Where Atheists Can’t Hold Office June 1, 2012

Where Atheists Can’t Hold Office

(More information here)

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  • This is not correct. In 1961 the U.S. Supreme court ruled in Torasco vs. Watkins that no state could prohibit any otherwise qualified citizen from holding public office, and that no state could impose any religious test for office. http://en.wikipedia.org/wiki/Torcaso_v._Watkins

    The states that had those unconstitutional measures in their state constitutions have not removed them simply because they lack the integrity and political courage to do so, but those parts are null and void.

    I do not understand why people continue to perpetuate this misinformation.

  • Nickminer82

    They keep leaving North Carolina off these maps. 

  • Geez Richard, you’re not your usual cute puppy self these days!

    The headline is hyperbole, but I think there’s a valid point that many states “lack the integrity and political courage” to do the right thing.

  • A lot of them know it’s illegal to ban atheists, Richard. The sad part that they haven’t taken off the books. 

  • Dead right. Would it be nice to get those antiquated, toothless laws repealed? Sure, but there are LOTS of antiquated, toothless laws on the books…and it actually costs time and money to get them removed – time and money that is better spent fixing broken laws that still have teeth.

    Every few months, some atheist wrongly “discovers” that they can’t run for office and we’re back to debunking this.

    I actually LIKE the fact that these things are still on the books because it clearly shows our history and serves as a way to educate people.

  • Ronlawhouston

     I think one relevant point that the article makes is that these states still do have laws on the books even though those laws have no effect.  Imagine the outcry if they had laws still on the books preventing African Americans or Jewish people from holding office.  It is something that needs to change, but good luck with that in my home state of Texas!

  • Eperce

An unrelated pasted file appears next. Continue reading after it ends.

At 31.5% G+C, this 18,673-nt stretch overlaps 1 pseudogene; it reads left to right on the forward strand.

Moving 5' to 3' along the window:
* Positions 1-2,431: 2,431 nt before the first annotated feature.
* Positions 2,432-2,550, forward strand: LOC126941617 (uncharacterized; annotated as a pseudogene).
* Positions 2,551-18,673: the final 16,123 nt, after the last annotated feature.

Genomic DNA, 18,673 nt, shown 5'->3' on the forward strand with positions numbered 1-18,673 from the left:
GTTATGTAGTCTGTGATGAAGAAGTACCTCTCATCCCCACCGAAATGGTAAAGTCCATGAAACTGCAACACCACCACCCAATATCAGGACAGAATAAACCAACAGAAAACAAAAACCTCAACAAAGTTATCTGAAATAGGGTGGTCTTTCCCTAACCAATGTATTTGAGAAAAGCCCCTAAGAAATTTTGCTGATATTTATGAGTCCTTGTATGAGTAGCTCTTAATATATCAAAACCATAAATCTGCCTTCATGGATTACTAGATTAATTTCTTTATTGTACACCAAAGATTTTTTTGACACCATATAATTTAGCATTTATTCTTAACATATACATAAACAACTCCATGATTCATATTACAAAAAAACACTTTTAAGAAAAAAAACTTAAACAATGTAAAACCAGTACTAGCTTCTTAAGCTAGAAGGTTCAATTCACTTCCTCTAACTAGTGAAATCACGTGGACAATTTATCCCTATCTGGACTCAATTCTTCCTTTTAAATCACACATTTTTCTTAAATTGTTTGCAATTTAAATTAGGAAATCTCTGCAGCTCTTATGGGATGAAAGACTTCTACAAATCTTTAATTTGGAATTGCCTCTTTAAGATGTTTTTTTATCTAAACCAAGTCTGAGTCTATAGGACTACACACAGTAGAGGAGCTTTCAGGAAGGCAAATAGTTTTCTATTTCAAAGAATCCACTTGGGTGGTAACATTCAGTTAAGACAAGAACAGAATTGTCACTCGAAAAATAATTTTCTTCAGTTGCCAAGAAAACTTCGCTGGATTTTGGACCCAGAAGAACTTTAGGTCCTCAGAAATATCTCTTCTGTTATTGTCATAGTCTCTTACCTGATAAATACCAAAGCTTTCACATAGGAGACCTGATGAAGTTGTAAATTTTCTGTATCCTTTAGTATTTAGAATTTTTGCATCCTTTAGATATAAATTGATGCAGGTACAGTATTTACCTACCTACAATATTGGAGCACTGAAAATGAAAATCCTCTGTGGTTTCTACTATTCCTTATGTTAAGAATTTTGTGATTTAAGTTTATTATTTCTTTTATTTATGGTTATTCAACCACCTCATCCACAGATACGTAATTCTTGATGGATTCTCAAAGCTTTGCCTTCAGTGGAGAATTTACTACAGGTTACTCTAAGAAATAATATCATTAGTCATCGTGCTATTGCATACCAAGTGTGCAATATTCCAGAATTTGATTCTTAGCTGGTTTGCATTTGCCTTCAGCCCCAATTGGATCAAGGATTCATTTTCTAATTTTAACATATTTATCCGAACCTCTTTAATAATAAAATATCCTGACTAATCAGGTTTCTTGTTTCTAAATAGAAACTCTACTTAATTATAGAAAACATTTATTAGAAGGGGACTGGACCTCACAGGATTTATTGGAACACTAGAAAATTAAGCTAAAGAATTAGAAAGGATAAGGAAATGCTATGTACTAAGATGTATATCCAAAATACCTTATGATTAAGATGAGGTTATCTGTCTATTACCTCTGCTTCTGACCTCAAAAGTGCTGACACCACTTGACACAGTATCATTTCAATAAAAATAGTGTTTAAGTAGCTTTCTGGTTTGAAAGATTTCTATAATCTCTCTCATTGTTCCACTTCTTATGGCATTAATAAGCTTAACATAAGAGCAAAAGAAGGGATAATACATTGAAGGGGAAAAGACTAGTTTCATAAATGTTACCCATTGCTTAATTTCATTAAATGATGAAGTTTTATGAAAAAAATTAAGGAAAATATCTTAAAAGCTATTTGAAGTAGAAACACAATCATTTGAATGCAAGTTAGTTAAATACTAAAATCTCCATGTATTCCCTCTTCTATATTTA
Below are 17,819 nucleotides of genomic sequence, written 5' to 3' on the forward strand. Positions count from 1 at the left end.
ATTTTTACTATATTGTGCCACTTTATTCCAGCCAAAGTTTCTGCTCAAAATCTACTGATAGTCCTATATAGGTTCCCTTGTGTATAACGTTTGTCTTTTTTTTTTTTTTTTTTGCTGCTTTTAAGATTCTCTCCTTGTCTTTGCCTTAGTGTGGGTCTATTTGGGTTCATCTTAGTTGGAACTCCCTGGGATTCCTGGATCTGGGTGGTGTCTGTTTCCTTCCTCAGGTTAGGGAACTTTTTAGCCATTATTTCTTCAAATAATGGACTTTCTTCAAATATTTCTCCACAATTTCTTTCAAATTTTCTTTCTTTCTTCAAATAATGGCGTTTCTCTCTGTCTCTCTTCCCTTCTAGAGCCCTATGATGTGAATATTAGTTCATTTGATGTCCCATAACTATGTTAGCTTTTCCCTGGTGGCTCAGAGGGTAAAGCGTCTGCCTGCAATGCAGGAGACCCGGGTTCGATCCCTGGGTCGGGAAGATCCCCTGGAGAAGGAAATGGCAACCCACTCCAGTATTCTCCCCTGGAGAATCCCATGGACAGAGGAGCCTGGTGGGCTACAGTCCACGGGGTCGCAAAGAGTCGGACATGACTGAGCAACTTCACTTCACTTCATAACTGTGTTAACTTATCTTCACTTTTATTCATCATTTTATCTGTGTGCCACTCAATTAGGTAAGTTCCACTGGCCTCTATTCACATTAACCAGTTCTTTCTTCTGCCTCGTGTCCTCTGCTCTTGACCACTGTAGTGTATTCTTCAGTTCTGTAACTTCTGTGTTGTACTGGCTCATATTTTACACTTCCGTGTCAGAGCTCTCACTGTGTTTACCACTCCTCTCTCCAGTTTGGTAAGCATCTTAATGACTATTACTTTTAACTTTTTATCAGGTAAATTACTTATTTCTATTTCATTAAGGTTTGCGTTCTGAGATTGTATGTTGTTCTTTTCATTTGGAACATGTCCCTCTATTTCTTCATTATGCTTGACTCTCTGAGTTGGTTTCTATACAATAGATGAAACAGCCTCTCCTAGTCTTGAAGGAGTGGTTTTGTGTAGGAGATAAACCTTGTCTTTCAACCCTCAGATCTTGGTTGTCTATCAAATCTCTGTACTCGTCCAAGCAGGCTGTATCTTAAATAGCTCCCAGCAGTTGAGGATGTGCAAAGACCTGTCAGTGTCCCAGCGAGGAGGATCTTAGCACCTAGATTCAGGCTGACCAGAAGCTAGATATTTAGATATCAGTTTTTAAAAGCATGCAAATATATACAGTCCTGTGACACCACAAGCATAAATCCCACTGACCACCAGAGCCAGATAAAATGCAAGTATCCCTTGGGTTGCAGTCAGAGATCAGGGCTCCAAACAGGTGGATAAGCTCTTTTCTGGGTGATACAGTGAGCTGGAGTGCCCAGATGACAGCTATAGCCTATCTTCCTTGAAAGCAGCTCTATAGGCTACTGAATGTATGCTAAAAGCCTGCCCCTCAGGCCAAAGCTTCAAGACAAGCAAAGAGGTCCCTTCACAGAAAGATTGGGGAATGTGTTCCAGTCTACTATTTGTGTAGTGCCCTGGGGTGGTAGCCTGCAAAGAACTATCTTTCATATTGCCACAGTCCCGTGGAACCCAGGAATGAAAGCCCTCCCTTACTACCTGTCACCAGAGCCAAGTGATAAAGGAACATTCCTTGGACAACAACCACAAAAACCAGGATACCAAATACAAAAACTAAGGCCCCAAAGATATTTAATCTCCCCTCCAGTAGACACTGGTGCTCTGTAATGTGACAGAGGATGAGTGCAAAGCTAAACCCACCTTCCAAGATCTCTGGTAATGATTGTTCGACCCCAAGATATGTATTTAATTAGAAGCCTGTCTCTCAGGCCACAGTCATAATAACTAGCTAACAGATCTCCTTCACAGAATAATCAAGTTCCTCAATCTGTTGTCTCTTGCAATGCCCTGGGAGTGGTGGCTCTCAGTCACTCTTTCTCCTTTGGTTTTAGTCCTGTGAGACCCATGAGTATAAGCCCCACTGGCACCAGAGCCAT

This is not correct per se, Pennsylvania does not forbid an Atheist from holding office. 

  • Bandomac

    We are trying to forget they exist.

  • Bob Becker

    There are some deeds that still have restrictive covenants in them regarding race but they have no effect having long ago been declared null by the courts. Just as with the state laws banning atheists from holding office.

  • Onamission5

    It’s still in the NC state constitution, too, so they missed one.

  • Annie

    I like the key’s explanation of the green states.  OK, I don’t like it, but that’s what makes this funny.

  • Onamission5

    It may not be legal to enforce, but like the town I grew up in that still had a sundown law, having something so discriminatory on the law books– enforceable or not– does seem to give certain types of people permission to single out others for ill deeds and/or contempt.

    Better I think to get this shit out of our state laws and be done with it.

  • Fsq

    New york State has a law on the books that prohibits any athletic competition that lasts more thafour hours, or in the event it is a bicycling race, no longer than twenty miles….yet, Lake Placid still hosts an Ironman Triathlon each year. It would cost the state more to get the idiotic law removed rather than just ignore it.

  • Fsq

    Wasnt it Texas that still had sodomy laws on the books? And didnt two gay men get arrested in Houston under these laws back in 2002?

  • Yep. Article 6 section 8.

  • stargatedan

    I’m with you that it would never hold up… and that these laws still on the book serve to educate, but how is the public educated if we never draw attention to the laws? In some cases wouldn’t it be a valid illustration to the public to have one of these laws repealed, considering the court case pointed to was back in the 1960’s … just a thought.

  • Erp

     Yes because the Supreme Court didn’t rule those aspect of the sodomy laws null and void until 2003 (Lawrence v. Texas). 

  • Erp

    I would point to a difference between state laws and state constitutions.  The latter are difficult to amend and why bother if it is null due to a US Supreme court ruling (now if they rewrite their constitution and still leave it in that is a different matter).    None of the states in question have rewritten their constitutions since 1961 (might be interesting to know what the previous constitutions of Louisiana and North Carolina had since they were rewritten since). 

  • Rich Lane

    True, it does not.  However, it does offer constitutional protection for religious type that it does NOT give to atheists.   You could interpret that to mean it was intended to protect the religious on a state level, but if a community decided to say it wouldn’t allow atheists to run for office, the State is okay with that.

    I live here.

  • Fsq

    Do you know if the men were acquited or convicted?

    This is a great argument to get rid of these laws that people claim wont be enforced if so.

  • Ronlawhouston

     Acquitted.  Lawrence v. Texas ruled the Texas sodomy rule invalid, but it’s still on the books.  Hey, Texas gave you two Bushes and a Perry.  We’re like a gift that keeps on giving. 

  • Stev84

    They aren’t difficult to amend. Usually all it takes a simple majority

  • Fsq

    So is herpes, but I am not signing up voluntarily….

  • How is the public educated by incorrectly representing the laws?

    The title of this post is false. The information on the ‘more information here’ link is also incorrect. Atheists can hold office in EVERY state, because of Torcaso V. Watkins. We don’t need to have a separate court case for each state and we don’t have to remove dead bits of law from the books.